RNA Extraction and Quantitative PCR Analysis
Total RNAs (2 μg) from plants (harvested at the time points described in the text for each experiment) were extracted with the RNeasy Plant Mini Kit (Qiagen, Hilden, Germany), treated with DNase I (Sigma, St. Louis, MO, United States) and used to synthesize first-strand cDNA using the ThermoscriptTM RT-PCR System (Invitrogen, Carlsbad, CA, United States). Quantitative RT-PCR (qRT-PCR) was performed using SYBR Green PCR Master Mix kit (Bio-Rad SYBR Green Supermix, Hercules, CA, United States) according to the manufacturer’s instructions with the CFX96 or CFX384 Realtime PCR detection system (Bio-Rad, CA, United States). The relative expression levels were calculated using the comparative cycle threshold (2–ΔΔCT) method. The sequences of the primers used in qRT-PCR are listed in Supplementary Table S1.
Physiological and Phenotype Assay
For ABA germination assays, seeds were grown on 1/2 MS medium containing 1.5% sucrose and different concentrations of ABA (Sigma, St. Louis, MO, United States). Successful germination in the presence of ABA was determined by germination rate and the presence of green cotyledons at the indicated concentrations. For drought test, 3-week-old plants were subjected to drought stress by withholding water for 14 day while control plants were watered as before. The drought-stressed plants were then re-watered, and their recovery was monitored. Three experimental repeats were carried out, each involving at least 36 plants from each category.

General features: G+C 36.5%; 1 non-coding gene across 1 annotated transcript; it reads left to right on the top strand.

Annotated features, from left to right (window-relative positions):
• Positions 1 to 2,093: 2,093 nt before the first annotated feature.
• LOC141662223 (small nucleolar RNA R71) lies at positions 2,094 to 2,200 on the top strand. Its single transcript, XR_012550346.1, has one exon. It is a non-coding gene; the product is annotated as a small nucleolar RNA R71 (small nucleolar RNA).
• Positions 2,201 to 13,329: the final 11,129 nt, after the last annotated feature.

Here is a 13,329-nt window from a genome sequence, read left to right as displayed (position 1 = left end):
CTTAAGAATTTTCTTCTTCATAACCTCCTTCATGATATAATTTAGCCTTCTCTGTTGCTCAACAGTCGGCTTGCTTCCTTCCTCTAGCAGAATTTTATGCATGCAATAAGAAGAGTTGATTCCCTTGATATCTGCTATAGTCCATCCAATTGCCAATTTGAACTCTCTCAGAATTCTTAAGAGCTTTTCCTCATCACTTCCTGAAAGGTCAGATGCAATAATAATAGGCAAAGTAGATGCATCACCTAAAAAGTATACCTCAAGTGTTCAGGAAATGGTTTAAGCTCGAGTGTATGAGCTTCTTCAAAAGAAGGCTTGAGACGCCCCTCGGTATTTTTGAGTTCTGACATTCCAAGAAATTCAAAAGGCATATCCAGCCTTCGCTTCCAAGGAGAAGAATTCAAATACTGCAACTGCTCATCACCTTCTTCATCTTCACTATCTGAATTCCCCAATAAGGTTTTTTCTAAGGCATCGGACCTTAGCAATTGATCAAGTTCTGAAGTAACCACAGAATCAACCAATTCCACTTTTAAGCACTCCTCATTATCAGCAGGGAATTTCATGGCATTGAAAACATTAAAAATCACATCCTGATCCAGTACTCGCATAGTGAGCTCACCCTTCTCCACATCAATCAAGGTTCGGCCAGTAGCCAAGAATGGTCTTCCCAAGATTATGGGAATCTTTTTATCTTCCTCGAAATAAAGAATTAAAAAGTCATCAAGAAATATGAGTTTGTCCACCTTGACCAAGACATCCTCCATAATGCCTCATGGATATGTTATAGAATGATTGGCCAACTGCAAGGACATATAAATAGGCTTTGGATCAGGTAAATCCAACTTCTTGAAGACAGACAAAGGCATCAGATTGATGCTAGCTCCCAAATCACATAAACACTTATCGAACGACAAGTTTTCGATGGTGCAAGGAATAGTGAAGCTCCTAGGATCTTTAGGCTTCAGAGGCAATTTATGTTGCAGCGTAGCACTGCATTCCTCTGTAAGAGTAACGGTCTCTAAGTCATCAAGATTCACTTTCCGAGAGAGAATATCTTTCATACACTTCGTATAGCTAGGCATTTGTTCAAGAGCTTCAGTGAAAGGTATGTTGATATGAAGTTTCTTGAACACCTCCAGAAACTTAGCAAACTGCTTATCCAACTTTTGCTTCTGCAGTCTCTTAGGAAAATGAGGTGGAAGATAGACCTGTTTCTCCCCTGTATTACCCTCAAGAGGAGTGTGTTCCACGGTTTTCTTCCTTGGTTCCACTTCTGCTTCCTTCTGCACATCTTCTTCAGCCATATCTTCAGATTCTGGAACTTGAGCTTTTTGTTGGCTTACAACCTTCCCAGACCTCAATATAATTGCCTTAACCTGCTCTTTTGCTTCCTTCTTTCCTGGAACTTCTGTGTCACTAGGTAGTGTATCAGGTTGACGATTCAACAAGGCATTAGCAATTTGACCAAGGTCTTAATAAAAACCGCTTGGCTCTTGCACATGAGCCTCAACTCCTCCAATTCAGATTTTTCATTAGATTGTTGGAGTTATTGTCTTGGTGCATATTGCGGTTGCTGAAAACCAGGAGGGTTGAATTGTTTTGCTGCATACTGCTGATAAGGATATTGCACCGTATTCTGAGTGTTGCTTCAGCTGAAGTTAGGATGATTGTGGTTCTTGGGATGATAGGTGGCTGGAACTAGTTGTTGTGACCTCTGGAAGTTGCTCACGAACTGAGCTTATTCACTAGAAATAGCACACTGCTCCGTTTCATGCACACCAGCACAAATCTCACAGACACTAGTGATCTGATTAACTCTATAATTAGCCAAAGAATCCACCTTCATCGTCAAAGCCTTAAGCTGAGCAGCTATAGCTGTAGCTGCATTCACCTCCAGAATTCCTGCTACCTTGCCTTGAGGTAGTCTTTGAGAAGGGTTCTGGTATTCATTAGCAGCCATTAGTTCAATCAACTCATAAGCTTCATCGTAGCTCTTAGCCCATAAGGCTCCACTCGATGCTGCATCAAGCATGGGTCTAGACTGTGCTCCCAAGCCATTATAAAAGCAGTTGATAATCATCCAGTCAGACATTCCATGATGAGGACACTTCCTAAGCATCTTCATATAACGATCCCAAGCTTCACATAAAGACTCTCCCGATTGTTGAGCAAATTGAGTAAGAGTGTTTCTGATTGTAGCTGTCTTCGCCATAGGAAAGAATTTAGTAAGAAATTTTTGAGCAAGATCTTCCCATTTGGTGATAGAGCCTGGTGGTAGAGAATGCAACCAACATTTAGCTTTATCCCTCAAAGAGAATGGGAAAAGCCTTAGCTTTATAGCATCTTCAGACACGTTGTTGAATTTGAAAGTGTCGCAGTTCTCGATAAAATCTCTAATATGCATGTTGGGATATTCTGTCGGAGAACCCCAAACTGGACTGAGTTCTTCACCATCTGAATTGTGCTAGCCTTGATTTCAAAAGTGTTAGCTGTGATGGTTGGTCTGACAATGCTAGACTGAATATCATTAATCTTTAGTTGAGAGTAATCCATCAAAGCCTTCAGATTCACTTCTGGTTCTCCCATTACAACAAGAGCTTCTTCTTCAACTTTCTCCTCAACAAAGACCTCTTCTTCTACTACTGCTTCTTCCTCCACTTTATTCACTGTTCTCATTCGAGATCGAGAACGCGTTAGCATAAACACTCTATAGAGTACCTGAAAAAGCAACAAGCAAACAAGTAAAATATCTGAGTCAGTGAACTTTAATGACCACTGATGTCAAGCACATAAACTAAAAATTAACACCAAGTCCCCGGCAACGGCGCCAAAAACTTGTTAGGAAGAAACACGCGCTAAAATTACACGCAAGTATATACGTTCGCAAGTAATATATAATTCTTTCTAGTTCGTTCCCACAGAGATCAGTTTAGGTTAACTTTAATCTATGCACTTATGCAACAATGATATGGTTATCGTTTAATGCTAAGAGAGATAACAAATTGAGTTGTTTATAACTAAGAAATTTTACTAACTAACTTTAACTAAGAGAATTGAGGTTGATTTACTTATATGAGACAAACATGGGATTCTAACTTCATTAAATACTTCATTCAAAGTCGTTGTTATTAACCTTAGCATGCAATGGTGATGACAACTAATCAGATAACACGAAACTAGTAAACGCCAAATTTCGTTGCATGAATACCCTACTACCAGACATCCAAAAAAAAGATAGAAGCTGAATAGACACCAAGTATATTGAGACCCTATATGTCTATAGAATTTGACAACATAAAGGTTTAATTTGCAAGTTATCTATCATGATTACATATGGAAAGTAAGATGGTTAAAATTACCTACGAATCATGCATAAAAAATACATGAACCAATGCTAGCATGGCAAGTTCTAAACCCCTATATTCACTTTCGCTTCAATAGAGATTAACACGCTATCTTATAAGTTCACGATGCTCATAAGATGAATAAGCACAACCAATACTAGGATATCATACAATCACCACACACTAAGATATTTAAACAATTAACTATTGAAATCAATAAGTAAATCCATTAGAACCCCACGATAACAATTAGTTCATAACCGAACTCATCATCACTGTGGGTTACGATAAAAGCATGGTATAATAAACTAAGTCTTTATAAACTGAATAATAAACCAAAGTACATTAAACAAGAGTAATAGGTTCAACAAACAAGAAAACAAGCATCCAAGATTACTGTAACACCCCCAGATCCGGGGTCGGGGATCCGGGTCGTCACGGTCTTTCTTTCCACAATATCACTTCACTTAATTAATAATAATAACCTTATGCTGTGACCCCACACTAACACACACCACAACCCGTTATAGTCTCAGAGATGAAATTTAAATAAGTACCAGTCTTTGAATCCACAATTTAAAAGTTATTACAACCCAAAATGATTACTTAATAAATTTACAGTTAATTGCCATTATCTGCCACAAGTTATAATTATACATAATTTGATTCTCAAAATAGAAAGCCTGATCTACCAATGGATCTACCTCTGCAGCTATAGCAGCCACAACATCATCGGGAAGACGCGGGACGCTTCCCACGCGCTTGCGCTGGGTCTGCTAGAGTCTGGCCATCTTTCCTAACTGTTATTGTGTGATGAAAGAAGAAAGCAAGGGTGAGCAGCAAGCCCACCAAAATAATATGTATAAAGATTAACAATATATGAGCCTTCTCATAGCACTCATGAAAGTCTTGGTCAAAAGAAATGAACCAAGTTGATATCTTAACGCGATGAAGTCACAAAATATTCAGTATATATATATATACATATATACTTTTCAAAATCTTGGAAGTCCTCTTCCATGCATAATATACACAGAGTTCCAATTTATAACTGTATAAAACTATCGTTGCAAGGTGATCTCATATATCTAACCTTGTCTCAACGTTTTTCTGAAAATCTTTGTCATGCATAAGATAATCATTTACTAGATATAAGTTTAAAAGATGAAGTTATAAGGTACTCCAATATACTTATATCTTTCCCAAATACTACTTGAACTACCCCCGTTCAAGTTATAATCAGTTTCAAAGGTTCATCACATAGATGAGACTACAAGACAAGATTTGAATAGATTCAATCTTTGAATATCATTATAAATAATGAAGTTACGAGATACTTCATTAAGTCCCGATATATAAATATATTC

The full-length PWR, HDA9 and ABI4 coding sequences were amplified with the primers listed in Supplementary Table S1 to generate the entry vector [PWR, HDA9, ABI4 with or without stop codons in the pDONRTM/Zeo vector (Invitrogen, Carlsbad, CA, United States)]. pDONRTM/Zeo-HDA9 and pDONRTM/Zeo-ABI4 were fused into the pGWB14 destination vectors by in vitro recombination using Gateway BP and LR reaction kits (Invitrogen, Carlsbad, CA, United States) to generate HDA9-3xHA. ABI4 was cloned into the pK7WGF destination vector to construct GFP-ABI4. The specific primer sequences are provided in Supplementary Table S1.
Yeast Two-Hybrid Assay